Notice the arrows pointing to the opening in the load bearing wall. This allowed the water heater’s piping to distribute hot water to the various showers and sinks. It also allowed the fire that started within that closet to extend unimpeded into the truss space. A third arrow points to a failed piece of sheet rock that was attached to the last truss standing. The sheetrock was intended to act as a fire wall and did a fine job protecting the truss, however, because of its alignment with the pipe chase openings left and right of this truss, the fire extended in both directions.

 

WHAT’S YOUR OPERATION?

On arrival topside, perform your roof size-up and diagnostic cuts as you normally would. Along with the list of regular items to survey such as dead loads, roof covering, roof construction, fire conditions, vents, utility voids, and mansard involvement, ensure that you also identify all related crickets that could become involved in fire. Open the roof over the fire unit as best you can considering the construction. Communicate your topside conditions, construction, actions, and any needs to the incident commander (IC) and the interior companies.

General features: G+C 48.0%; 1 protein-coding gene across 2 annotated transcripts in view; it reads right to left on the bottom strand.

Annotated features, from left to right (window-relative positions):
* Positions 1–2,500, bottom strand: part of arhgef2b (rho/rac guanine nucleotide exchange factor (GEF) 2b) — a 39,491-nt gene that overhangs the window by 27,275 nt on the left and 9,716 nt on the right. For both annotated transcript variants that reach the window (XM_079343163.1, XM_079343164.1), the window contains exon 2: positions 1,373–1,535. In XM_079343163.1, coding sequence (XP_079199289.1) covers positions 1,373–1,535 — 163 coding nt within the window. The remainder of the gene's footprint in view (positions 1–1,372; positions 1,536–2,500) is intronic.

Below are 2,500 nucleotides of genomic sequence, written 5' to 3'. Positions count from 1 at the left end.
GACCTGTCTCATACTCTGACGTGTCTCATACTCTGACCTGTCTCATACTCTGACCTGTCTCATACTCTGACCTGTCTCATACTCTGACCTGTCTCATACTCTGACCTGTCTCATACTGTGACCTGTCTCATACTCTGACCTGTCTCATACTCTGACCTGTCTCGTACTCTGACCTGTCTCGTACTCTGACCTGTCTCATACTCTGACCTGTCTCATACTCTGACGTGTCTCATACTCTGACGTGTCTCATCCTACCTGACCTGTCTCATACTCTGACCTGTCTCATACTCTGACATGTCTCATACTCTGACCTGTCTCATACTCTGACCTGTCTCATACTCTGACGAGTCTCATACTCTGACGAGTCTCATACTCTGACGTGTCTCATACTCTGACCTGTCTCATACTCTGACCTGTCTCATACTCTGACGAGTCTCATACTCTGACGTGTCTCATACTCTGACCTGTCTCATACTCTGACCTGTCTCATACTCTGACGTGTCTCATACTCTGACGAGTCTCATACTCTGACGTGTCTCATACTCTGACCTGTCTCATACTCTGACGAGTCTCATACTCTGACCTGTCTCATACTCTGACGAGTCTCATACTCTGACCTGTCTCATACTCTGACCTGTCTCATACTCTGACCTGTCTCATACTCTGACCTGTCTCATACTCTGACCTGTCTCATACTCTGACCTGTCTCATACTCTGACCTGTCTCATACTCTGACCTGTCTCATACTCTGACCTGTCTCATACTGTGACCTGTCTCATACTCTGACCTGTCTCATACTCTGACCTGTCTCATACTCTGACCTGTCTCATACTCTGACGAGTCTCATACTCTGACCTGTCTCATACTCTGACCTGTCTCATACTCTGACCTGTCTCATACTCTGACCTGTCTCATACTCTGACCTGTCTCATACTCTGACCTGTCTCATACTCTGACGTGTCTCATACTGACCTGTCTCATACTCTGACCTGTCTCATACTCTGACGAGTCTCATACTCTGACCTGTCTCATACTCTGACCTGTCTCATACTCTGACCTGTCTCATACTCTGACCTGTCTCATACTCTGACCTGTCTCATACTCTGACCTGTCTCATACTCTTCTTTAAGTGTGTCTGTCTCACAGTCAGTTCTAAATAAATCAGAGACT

Your company draws back in preparation for defensive cuts. When performing a trench cut, leave the customary two-foot walkway alongside the perimeter, load bearing walls. While out near this perimeter wall, be sure to identify the cricket and place a smoke indicator hole into this void. Complete the same diagnostic cut on the cricket near the offensive heat-hole or as close as safely possible prior to retreating back to the uninvolved section of roof.

Figure 6.

Notice the original plywood roof deck within this exposed cricket. The truss space is directly underneath this plywood and completely separated from the cricket.

 

TRUCK COMPANY TIP

The address side of strip malls is a common location of crickets as they help to conceal and protect the electrical hardware of each business’s sign and lighting. Envision a scenario in which a little rain water has entered the void and comes into contact with the electrical components, resulting in a fire. I have been to many incidents matching this exact causal description. Older neon signs seem to be especially prone to facade fires following a strong deluge of inclement weather. Isolate the utilties and open the void.

Figure 7.

Notice the Styrofoam inserts that soften the transition and prevent tearing of the “roll down.” This foam will also accelerate fire growth within the void.